from the New Mexico News Connection - A statewide news service for New Mexico
ALBUQUERQUE, N.M. - Local energy-efficiency programs are working in New Mexico and across the nation, according to a new report, and Albuquerque is home to several examples.
Designing buildings with smart energy use in mind is beneficial to the economy as well as the environment, says developer Gary Goodman, chief executive officer of Goodman Realty.
"If somebody's not spending money on their gas or electric bill, they're spending it in goods and services in the cities they live in. When they do that, it churns the economy far more than spending that same money on a utility bill."
In 40 years as a developer, Goodman says, he's learned the value of energy efficiency over time. When his company renovated the Hotel Andaluz, he says, it installed a high-efficiency solar water heating system. Before the renovation, he says, the hotel used 1 million gallons of water a month. Since the remodel, he says, it uses about a third of that.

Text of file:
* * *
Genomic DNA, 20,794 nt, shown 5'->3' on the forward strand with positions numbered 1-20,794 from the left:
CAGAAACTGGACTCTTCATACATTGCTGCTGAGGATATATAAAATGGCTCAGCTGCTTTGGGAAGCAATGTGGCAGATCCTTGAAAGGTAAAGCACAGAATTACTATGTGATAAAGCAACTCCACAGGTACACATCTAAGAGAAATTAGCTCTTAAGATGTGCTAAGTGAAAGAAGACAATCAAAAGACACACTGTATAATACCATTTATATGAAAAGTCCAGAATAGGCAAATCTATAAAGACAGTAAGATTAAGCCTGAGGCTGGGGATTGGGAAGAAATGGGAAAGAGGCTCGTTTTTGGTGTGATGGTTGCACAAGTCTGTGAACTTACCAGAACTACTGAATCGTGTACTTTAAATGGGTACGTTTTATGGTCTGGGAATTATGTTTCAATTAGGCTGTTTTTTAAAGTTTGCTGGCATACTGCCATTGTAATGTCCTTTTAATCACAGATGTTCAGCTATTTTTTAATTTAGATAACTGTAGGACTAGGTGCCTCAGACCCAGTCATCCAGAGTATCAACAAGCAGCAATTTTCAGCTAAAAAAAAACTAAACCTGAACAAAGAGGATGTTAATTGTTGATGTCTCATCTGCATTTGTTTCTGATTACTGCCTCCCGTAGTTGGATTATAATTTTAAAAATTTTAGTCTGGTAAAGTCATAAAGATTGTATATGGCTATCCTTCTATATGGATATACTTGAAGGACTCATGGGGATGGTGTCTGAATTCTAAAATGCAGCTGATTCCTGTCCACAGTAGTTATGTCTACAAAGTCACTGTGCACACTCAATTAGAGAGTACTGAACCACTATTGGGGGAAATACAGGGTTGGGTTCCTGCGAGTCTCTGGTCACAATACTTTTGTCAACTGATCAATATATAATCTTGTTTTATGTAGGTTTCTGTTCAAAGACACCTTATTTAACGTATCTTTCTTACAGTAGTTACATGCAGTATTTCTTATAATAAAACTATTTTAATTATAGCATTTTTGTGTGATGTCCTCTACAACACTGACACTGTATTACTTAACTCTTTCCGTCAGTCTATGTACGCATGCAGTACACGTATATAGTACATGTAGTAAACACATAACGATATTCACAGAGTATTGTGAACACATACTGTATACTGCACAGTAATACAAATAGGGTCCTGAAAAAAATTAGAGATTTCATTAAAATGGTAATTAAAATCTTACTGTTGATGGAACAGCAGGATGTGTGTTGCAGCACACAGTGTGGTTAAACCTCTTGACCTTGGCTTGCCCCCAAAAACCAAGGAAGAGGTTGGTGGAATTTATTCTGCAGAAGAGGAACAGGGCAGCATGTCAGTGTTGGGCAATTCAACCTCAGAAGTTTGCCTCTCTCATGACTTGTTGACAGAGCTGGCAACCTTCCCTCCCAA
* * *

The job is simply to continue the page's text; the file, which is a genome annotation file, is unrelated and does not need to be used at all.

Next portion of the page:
Among the features of the Andaluz, New Mexico's only LEED-certified hotel, is something Goodman calls "constant energy management."
"The act of somebody checking in automatically brings a room up to temperature. When somebody leaves the room, it goes back. When they return, it goes up again."
Another LEED-certified building is the Silver Gardens apartments in Albuquerque. Formerly a bus station, it is now a winner of a Smart Growth Achievement Award from the Environmental Protection Agency. Developer Theresa Bell says it was designed to help lower residents' energy costs.
"It saves the tenants $25 to $50 a month; that's somebody's groceries or gas. It saves the owner thousands of dollars in common-area utilities expenses."
Both Bell and Goodman are developing new buildings they say will have even more innovative energy-saving systems. By focusing on energy efficiency, says Environment New Mexico, the state could reduce its emissions from power generation by almost a third by 2030.
The report, "Building a Better America," is online at environmentnewmexicocenter.org
Beth Blakeman reporting, email@example.com